Delivery drivers for Getir, which employs its couriers full time rather than treating them as contractors.
Investors are hoping one of many 10-minute delivery apps cropping up will become the next Uber. Turkey’s Getir recently hit an eye-watering $2.8 billion valuation for its grocery delivery service. Its founder Nazim Salur spoke to Insider about making a low-margin business work. See more stories on Insider’s business page.
The hot new consumer trend for venture capital investors is grocery apps that promise deliveries in as little as 10 minutes.
The premise is fairly simple: Take your pick of groceries, alcohol, and other essentials from an app, pay, and a courier will deliver the items to your door shortly afterwards.
It’s a trend that founders and investors will prove popular with tech-savvy users already accustomed to on-demand services like Uber, and amid the pandemic.
Data analyzed for Insider by Pitchbook showed tech investors in Europe had plowed $1.6 billion into grocery delivery startups in 2021 so far, more than double the investment into the sector for the entirety of 2020.
Turkish grocery delivery app Getir bills itself as the original gangster. Founded by serial entrepreneur Nazim Salur in 2015, the company initially struggled to attract investment from top-tier investors.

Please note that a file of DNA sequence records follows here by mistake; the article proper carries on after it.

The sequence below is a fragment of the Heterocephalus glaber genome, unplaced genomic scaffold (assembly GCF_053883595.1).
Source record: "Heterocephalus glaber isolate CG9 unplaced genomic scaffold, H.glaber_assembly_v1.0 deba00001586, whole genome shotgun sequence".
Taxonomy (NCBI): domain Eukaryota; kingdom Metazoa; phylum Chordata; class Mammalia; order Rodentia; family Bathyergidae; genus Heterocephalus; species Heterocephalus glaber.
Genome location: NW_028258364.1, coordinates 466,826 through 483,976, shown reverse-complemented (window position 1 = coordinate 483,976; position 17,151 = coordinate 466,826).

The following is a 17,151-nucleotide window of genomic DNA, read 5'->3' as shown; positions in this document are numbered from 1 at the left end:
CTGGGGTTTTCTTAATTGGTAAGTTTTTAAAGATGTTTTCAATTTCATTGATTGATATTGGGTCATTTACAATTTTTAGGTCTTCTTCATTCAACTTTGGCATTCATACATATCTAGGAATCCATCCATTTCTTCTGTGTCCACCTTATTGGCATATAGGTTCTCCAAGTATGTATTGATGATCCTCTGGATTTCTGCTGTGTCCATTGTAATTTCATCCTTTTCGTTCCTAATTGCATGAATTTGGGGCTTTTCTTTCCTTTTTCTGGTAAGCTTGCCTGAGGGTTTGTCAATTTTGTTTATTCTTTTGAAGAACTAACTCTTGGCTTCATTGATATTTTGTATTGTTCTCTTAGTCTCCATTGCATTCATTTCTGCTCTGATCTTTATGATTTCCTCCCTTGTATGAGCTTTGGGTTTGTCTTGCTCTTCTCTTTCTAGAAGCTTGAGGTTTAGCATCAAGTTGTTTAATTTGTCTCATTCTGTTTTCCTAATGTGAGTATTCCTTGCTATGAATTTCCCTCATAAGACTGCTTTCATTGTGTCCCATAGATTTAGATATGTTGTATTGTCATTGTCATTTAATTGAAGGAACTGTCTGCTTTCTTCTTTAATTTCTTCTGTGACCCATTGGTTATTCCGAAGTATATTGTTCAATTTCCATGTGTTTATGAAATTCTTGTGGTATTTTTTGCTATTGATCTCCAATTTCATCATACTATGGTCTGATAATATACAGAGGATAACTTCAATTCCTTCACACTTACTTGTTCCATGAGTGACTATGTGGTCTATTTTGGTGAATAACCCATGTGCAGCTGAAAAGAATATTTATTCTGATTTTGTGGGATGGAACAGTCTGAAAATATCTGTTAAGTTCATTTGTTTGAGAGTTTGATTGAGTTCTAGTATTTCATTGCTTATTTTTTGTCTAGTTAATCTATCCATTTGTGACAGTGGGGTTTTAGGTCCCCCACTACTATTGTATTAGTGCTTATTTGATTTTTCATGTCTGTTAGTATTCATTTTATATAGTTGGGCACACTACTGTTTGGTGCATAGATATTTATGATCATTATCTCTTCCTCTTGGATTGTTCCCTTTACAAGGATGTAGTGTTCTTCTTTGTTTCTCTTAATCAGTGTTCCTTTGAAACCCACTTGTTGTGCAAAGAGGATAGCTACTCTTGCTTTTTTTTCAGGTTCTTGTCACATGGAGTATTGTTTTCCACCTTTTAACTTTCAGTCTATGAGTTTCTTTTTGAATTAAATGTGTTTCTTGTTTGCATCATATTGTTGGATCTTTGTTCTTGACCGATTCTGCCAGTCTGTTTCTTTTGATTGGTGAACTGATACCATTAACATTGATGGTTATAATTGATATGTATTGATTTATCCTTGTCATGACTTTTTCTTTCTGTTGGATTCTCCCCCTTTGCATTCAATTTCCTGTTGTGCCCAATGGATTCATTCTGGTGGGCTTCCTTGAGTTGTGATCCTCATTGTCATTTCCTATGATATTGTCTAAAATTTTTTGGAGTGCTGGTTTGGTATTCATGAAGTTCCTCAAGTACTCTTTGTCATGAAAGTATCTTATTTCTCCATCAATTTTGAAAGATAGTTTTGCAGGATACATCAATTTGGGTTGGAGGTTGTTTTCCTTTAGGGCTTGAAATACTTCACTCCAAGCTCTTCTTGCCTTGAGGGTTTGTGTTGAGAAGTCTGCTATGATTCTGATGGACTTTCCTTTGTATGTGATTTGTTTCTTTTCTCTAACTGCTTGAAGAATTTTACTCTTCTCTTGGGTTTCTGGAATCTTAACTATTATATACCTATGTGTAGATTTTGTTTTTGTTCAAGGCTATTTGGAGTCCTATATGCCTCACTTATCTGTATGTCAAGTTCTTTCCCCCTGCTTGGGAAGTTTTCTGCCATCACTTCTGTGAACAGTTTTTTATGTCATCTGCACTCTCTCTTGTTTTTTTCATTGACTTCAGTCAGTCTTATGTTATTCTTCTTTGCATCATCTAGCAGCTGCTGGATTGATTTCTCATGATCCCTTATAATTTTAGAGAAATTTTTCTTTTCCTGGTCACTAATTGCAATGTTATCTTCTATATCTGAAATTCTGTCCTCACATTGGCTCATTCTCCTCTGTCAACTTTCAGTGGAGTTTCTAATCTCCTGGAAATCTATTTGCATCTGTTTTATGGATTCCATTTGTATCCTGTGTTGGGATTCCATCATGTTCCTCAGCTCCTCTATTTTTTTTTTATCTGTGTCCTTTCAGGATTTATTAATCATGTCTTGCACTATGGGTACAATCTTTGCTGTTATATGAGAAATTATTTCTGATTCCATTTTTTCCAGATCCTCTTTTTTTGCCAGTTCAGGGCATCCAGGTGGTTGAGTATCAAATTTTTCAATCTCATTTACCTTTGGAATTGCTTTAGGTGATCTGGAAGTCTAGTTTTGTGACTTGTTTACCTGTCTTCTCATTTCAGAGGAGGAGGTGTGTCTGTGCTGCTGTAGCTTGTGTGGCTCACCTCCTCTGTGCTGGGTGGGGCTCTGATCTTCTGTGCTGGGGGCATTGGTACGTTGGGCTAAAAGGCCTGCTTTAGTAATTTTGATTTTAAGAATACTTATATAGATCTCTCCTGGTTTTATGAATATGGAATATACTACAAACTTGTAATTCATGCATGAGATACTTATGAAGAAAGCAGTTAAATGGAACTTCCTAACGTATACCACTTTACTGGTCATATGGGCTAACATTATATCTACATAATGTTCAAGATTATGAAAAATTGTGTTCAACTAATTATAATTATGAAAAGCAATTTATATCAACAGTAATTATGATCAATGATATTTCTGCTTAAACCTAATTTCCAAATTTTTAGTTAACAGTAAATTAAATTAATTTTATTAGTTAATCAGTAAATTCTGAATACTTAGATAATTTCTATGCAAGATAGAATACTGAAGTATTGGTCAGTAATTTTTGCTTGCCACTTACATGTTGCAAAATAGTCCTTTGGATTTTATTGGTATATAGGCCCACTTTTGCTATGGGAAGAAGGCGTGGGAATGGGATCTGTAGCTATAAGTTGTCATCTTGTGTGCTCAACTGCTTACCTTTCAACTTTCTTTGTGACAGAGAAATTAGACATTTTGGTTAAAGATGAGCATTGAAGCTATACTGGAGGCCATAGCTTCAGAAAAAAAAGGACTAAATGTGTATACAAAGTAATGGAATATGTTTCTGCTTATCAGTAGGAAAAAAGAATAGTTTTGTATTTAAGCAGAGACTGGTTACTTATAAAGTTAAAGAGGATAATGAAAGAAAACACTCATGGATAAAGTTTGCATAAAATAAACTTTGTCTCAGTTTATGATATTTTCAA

Six years on, Getir is worth $2.6 billion after a funding round led by Facebook investor Sequoia and faces competition from European clones such as Gorillas, Dija, Weezy, Fancy, and Zapp.
The amounts of cash flooding into the sector and the accompanying valuations are puzzling, given that grocery delivery is famously low margin. Consumers will not pay high prices for fresh food and other everyday essentials. Add in the costs of picking, packing, and delivering these cheap items to your day, and there isn’t much in it for the retailer.
We spoke to Getir’s founder about why investors are seeing dollar signs in a tough sector.
This Q&A has been edited for length and clarity.
Insider: Can you tell me the origin